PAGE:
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Home Affordability Calculator

Unsure how much you can afford to spend on a house? Use this calculator to figure home loan affordability from the lender's point of view.

Input Information
Loan Information
Down Payment :
Interest Rate : See Current Rates (%)
Length : (Yrs)
Estimated Front Ratio : (%)
Estimated Back Ratio : (%)
Income Information Debt Payment Information
Income 1 : ($) Auto Loans : ($)
Income 2 : ($) Student Loans : ($)
Income 3 : ($) Installment : ($)
Income 4 : ($) Revolving accts : ($)
Income 5 : ($) Other Debt : ($)
Taxes And Insurance Information
Annual Taxes :
Annual Insurance :
Annual PMI :
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Find Affordable Housing

Buying a home can be expensive. The U.S. Census Bureau stated that the average price of a home in the United States was $272,900 in 2010, the last year for which the data was available. If you live in large metropolitan areas like New York or Los Angeles, you can expect to pay even more.

Overleveraged Homeowner.However, understanding whether you can afford to buy a home depends on much more than just the selling price. Unless you've spent the last several years socking away everything you've earned, or you've come into a large inheritance or won some money, chances are good that you'll need to get a loan to pay for your home.

Bloomberg News reported that the current interest rate for 30-year fixed mortgage, as of Nov. 29, 2013, is 4.38 percent. With that interest on an average-priced home of $272,900, you would end up paying $217,907.58 in interest, for a total of $490,807.58 over the life of the loan.

Of course, interest rates can fluctuate based on market conditions, as well as your own personal financial information, such as your credit score, debt-to-income ratio, and the size of your down payment.

Determining How Much You Can Afford

When mortgage lenders evaluate your ability to afford a loan, they consider all the factors in the loan, such as the interest rate, private mortgage insurance and homeowner's insurance. They also consider your own financial profile, including how the monthly mortgage payment will add to your overall debt and how much income you are expected to make while you are paying for the home.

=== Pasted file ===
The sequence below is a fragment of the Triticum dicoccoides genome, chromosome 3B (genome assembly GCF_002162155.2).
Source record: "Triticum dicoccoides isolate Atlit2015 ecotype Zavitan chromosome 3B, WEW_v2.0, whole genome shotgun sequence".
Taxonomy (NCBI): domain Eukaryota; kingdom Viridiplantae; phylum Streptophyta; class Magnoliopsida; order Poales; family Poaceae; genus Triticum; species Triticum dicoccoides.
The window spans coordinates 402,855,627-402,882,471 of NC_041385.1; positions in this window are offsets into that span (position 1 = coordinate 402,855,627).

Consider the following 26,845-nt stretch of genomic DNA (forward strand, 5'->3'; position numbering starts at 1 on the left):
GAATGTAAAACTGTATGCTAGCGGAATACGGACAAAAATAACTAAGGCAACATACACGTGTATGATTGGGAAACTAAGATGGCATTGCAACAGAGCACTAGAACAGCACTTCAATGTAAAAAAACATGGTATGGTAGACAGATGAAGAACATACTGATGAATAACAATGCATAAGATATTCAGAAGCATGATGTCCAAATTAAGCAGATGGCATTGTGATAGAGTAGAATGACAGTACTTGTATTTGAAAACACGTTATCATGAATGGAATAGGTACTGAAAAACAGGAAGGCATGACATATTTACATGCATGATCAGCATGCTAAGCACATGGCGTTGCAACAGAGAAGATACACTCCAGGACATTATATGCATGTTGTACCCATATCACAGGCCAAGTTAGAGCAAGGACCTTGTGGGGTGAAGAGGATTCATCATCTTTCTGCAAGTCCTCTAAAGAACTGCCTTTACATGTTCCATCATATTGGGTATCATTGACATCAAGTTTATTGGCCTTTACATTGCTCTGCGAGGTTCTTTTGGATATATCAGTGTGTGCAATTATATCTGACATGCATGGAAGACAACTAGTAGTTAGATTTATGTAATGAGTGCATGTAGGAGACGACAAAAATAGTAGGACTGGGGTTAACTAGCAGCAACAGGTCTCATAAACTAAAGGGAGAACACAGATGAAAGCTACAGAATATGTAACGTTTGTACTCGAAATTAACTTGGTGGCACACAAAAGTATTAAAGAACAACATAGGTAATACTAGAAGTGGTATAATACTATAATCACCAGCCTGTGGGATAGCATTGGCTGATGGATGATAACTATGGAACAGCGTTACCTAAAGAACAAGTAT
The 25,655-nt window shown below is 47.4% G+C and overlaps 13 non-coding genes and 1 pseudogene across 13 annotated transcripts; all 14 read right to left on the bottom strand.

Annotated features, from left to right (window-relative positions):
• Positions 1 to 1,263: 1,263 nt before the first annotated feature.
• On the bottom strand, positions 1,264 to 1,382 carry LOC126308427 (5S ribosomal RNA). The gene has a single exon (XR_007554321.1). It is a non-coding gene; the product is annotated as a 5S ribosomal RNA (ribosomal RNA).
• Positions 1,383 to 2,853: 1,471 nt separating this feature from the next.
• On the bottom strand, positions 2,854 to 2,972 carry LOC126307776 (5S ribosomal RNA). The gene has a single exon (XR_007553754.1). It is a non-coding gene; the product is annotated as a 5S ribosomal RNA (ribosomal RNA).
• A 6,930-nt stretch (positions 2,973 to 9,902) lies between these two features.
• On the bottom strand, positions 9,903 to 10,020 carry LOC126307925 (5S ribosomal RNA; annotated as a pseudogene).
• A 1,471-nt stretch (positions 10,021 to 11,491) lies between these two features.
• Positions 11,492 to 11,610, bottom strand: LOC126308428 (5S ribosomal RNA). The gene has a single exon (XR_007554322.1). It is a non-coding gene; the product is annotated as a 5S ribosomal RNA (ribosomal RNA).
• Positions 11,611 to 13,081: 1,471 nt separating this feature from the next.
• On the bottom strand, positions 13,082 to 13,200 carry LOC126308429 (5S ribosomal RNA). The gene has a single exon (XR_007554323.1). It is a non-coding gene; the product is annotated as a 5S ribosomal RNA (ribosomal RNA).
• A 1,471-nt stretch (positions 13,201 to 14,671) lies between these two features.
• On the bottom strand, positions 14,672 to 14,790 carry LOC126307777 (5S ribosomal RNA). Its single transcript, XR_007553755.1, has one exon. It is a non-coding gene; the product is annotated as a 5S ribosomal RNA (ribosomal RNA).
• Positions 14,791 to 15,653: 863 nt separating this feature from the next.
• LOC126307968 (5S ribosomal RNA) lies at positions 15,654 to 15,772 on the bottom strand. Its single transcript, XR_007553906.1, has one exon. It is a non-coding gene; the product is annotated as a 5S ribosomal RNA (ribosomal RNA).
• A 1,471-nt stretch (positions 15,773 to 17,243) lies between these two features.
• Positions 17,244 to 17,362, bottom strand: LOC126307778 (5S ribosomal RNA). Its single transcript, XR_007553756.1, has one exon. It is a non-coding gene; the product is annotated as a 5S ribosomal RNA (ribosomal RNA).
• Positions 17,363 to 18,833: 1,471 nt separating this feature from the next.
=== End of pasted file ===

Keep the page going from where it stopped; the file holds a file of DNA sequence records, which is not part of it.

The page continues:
Front-End Ratio vs Back-End Ratio

Two criteria that mortgage lenders look at to understand how much you can afford are the housing expense ratio, known as the “front-end ratio,” and the total debt-to-income ratio, known as the “back-end ratio.”

Front-End Ratio

The housing expense, or front-end, ratio is determined by the amount of your gross income used to pay your monthly mortgage payment. Most lenders do not want your monthly mortgage payment to exceed 28 percent of your gross monthly income. The monthly mortgage payment includes principle, interest, property taxes, homeowner's insurance and any other fees that must be included. These costs are commonly referred to as PITI, which is derived from: pincipal, interest, tax & insurance.

FRONT END RATIO FORMULA:
FER = PITI / monthly pre-tax salary; or
FER = PITI / (annual pre-tax salary / 12)

To determine how much you can afford for your monthly mortgage payment, just multiply your annual salary by 0.28 and divide the total by 12. This will give you the monthly payment that you can afford.

Some loans place more emphasis on the back-end ratio than the front-end ratio. In the next section we will display a table of widely used loan programs, along with the limits associated with each.

Back-End Ratio

The debt-to-income, or back-end, ratio, analyzes how much of your gross income must go toward debt payments, including your mortgage, credit cards, car loans student loans, medical expenses, child support, alimony and other obligations. Most lenders do not want your total debts, including your mortgage, to be more than 36 percent of your gross monthly income.

Determining your monthly mortgage payment based on your other debts is a bit more complicated. Multiply your annual salary by 0.36 percent, then divide the total by 12. This is the maximum amount you can pay toward debts each month. Subtract your other debts — including your car payment, your student loan payment and other debt payments — from this amount to determine the maximum amount you can spend on your monthly mortgage payment.